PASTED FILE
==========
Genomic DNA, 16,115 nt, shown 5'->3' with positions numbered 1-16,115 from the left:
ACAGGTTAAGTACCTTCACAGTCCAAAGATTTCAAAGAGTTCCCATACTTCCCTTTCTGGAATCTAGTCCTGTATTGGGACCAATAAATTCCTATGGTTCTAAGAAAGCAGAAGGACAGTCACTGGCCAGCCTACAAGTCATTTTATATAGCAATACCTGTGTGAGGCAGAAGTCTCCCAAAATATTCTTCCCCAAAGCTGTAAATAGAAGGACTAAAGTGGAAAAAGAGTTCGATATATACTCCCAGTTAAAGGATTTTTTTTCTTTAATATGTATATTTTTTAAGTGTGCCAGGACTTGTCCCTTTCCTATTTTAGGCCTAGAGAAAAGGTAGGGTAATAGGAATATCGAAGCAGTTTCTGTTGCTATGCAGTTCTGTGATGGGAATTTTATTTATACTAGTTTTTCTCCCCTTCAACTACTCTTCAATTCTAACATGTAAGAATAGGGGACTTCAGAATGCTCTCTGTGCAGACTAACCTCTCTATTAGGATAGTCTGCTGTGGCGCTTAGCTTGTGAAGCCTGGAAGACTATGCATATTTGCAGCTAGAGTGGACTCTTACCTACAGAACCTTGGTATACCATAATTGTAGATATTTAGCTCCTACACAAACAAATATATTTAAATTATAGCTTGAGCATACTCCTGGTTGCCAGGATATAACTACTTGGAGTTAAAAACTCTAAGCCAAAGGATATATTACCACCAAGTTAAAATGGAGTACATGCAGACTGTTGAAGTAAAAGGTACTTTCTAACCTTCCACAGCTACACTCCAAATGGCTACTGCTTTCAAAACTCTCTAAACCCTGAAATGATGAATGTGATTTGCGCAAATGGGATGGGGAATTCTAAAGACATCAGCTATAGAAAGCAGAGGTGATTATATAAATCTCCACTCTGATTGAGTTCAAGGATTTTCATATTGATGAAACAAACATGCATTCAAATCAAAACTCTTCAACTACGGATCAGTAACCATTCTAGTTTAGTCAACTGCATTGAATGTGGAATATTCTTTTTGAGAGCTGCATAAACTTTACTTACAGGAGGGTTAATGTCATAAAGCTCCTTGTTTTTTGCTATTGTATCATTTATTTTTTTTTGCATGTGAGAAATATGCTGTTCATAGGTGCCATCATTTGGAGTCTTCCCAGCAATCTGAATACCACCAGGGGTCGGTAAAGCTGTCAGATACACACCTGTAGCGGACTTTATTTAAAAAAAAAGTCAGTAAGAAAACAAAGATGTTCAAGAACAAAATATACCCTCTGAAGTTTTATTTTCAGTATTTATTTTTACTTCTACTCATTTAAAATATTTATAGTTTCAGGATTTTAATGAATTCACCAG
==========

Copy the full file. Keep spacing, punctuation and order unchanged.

Genomic DNA, 16,115 nt, shown 5'->3' with positions numbered 1-16,115 from the left:
ACAGGTTAAGTACCTTCACAGTCCAAAGATTTCAAAGAGTTCCCATACTTCCCTTTCTGGAATCTAGTCCTGTATTGGGACCAATAAATTCCTATGGTTCTAAGAAAGCAGAAGGACAGTCACTGGCCAGCCTACAAGTCATTTTATATAGCAATACCTGTGTGAGGCAGAAGTCTCCCAAAATATTCTTCCCCAAAGCTGTAAATAGAAGGACTAAAGTGGAAAAAGAGTTCGATATATACTCCCAGTTAAAGGATTTTTTTTCTTTAATATGTATATTTTTTAAGTGTGCCAGGACTTGTCCCTTTCCTATTTTAGGCCTAGAGAAAAGGTAGGGTAATAGGAATATCGAAGCAGTTTCTGTTGCTATGCAGTTCTGTGATGGGAATTTTATTTATACTAGTTTTTCTCCCCTTCAACTACTCTTCAATTCTAACATGTAAGAATAGGGGACTTCAGAATGCTCTCTGTGCAGACTAACCTCTCTATTAGGATAGTCTGCTGTGGCGCTTAGCTTGTGAAGCCTGGAAGACTATGCATATTTGCAGCTAGAGTGGACTCTTACCTACAGAACCTTGGTATACCATAATTGTAGATATTTAGCTCCTACACAAACAAATATATTTAAATTATAGCTTGAGCATACTCCTGGTTGCCAGGATATAACTACTTGGAGTTAAAAACTCTAAGCCAAAGGATATATTACCACCAAGTTAAAATGGAGTACATGCAGACTGTTGAAGTAAAAGGTACTTTCTAACCTTCCACAGCTACACTCCAAATGGCTACTGCTTTCAAAACTCTCTAAACCCTGAAATGATGAATGTGATTTGCGCAAATGGGATGGGGAATTCTAAAGACATCAGCTATAGAAAGCAGAGGTGATTATATAAATCTCCACTCTGATTGAGTTCAAGGATTTTCATATTGATGAAACAAACATGCATTCAAATCAAAACTCTTCAACTACGGATCAGTAACCATTCTAGTTTAGTCAACTGCATTGAATGTGGAATATTCTTTTTGAGAGCTGCATAAACTTTACTTACAGGAGGGTTAATGTCATAAAGCTCCTTGTTTTTTGCTATTGTATCATTTATTTTTTTTTGCATGTGAGAAATATGCTGTTCATAGGTGCCATCATTTGGAGTCTTCCCAGCAATCTGAATACCACCAGGGGTCGGTAAAGCTGTCAGATACACACCTGTAGCGGACTTTATTTAAAAAAAAAGTCAGTAAGAAAACAAAGATGTTCAAGAACAAAATATACCCTCTGAAGTTTTATTTTCAGTATTTATTTTTACTTCTACTCATTTAAAATATTTATAGTTTCAGGATTTTAATGAATTCACCAG